Debating India

`Huge potential for Japan-India trade ties’

Friday 29 April 2005

Japanese Prime Minister Junichiro Koizumi has emphasised the importance of India and Japan working as "partners" against the proliferation of weapons of mass destruction. The following are excerpts from Mr. Koizumi’s written answers to questions from P.S. Suryanarayana prior to his departure for India from Tokyo on Thursday.

What are the overarching political and strategic objectives of your present visit to India? What, in your strategic thinking, is the new Factor-X that can bring Japan closer to India?

Junichiro Koizumi: I recognise that India is stridently emerging as a global power, aided by a robust economic growth, and that it has become a major country essential for peace, stability and prosperity of Asia and beyond. It is good to note that Japan and India are bound by shared values and principles, such as democracy, as well as the convergence of strategic interests. Therefore, Japan and India need each other as a strong, prosperous and dynamic partner.

Since establishing the Japan-India Global Partnership in 2000, our two countries have steadily fostered a wide-ranging and multifaceted cooperative relationship. With my visit to India, it is my intention to reinforce our relationship on the basis of what we have achieved in the past five years, and with a new strategic orientation in a new Asian era, to take our partnership to a new height of regional and global significance.

As part of your international economic agenda, do you have any specific plan to set right the recent sluggishness in Japan-India economic interactions?

I would first like to underline the fact that Japan-India economic interactions are not sluggish. Trade figures were approximately 16 per cent higher in 2004 over the previous year, and the number of Japanese companies operating in India has increased from 222 in 2001 to 301 in 2005.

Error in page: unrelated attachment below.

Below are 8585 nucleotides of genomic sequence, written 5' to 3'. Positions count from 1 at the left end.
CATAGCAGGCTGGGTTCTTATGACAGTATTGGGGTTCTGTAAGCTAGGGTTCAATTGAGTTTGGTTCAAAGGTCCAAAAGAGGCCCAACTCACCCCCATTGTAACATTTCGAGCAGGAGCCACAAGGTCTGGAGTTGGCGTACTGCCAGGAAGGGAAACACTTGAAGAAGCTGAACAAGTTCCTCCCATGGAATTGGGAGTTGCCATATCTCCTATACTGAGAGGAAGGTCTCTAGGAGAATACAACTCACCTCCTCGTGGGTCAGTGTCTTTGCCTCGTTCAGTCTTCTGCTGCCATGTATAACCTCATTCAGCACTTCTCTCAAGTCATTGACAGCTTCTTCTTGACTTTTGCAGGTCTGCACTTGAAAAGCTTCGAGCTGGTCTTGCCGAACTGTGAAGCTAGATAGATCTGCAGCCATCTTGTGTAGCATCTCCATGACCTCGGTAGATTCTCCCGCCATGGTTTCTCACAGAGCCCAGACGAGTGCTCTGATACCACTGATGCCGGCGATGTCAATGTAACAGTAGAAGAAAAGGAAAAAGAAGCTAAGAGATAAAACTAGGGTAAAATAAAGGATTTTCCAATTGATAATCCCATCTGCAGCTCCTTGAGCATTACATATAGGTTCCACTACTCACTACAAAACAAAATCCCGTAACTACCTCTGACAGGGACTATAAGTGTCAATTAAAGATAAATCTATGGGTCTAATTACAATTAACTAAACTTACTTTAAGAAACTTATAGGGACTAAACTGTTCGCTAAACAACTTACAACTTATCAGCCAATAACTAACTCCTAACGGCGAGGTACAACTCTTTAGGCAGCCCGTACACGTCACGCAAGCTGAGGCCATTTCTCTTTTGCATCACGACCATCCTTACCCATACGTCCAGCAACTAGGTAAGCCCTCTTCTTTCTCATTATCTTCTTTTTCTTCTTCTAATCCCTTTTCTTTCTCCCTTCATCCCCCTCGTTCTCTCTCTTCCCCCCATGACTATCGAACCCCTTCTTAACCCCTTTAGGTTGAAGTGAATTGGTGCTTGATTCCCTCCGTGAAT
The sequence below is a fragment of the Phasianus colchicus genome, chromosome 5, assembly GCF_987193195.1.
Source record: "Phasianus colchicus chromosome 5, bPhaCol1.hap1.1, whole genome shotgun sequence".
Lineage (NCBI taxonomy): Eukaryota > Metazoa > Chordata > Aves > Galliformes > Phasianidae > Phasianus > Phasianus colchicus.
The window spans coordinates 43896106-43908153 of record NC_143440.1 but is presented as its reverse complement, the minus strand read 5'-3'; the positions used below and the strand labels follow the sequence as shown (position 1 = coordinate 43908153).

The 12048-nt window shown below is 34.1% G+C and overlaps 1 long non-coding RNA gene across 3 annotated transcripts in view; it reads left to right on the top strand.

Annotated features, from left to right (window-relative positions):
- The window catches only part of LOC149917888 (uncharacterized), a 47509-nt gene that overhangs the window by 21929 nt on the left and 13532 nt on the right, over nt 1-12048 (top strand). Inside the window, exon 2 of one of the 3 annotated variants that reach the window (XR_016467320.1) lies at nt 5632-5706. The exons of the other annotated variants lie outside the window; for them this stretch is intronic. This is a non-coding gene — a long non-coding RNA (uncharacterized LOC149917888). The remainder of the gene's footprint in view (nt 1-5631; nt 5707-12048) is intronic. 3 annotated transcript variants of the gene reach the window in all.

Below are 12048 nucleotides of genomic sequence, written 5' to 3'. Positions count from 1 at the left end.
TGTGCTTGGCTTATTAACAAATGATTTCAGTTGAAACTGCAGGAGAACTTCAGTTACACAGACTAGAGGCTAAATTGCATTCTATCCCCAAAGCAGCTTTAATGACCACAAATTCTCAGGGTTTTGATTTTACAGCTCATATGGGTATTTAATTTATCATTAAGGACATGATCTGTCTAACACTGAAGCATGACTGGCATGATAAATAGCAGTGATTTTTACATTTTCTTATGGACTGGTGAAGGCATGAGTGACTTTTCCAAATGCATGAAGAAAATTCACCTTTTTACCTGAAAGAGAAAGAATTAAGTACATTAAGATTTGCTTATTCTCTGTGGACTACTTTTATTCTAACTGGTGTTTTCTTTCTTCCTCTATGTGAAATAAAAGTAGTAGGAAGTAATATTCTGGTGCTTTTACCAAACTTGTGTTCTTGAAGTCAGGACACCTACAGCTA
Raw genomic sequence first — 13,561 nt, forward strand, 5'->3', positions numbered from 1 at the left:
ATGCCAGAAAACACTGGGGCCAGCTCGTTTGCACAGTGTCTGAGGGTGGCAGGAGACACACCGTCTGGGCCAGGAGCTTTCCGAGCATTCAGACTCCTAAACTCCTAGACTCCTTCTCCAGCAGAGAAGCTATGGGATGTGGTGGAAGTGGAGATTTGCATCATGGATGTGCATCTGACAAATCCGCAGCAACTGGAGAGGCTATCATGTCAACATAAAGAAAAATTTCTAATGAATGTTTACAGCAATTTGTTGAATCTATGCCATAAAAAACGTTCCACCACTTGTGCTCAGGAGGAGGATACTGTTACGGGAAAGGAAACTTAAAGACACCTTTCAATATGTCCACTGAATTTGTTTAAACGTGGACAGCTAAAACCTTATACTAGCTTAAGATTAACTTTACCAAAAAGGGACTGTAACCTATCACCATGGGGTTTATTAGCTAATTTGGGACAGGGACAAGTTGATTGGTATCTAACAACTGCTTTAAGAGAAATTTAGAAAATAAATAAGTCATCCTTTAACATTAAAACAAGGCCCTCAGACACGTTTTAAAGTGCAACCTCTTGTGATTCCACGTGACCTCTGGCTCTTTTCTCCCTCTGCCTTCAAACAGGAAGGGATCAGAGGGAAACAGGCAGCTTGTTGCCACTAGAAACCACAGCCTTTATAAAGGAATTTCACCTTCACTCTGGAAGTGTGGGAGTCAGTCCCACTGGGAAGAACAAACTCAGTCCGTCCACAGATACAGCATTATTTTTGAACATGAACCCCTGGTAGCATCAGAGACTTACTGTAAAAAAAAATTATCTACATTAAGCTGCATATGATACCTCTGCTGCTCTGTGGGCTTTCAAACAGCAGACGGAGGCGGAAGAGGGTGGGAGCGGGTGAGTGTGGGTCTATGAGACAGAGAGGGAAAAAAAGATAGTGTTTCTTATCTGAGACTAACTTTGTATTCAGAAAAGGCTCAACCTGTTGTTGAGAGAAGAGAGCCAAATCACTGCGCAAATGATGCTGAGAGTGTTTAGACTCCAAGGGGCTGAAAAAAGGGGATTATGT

At the same time, Japan-India economic relations, which are currently on the right track, need further strengthening during my visit to India in order to contribute more to the development and prosperity of the region. Our economic ties have huge potential, considering the size of our two economies. It is against this background that the Japan-India Joint Study Group is to hold its first meeting shortly to discuss specific means to strengthen our economic relationship in a way commensurate with its potentiality.

Are you signalling that Japan’s differences with India on the nuclear issue will not be an impediment to a new take-off on the bilateral front? Are you confident that the nuanced differences over the hyper-power activism of the United States will not affect Tokyo’s ties with New Delhi?

Japan would like to see all countries, including India, accede to the Treaty on the Non-Proliferation of Nuclear Weapons (NPT) and ratify the Comprehensive Nuclear-Test-Ban Treaty (CTBT). Having said that, as Japan and India share the ultimate goal of eliminating all nuclear weapons, we would like to think together with the Indians about how our two countries can cooperate towards achieving the goal. It is also important that Japan and India work together as partners against the proliferation of weapons of mass destruction, an urgent task facing the international community.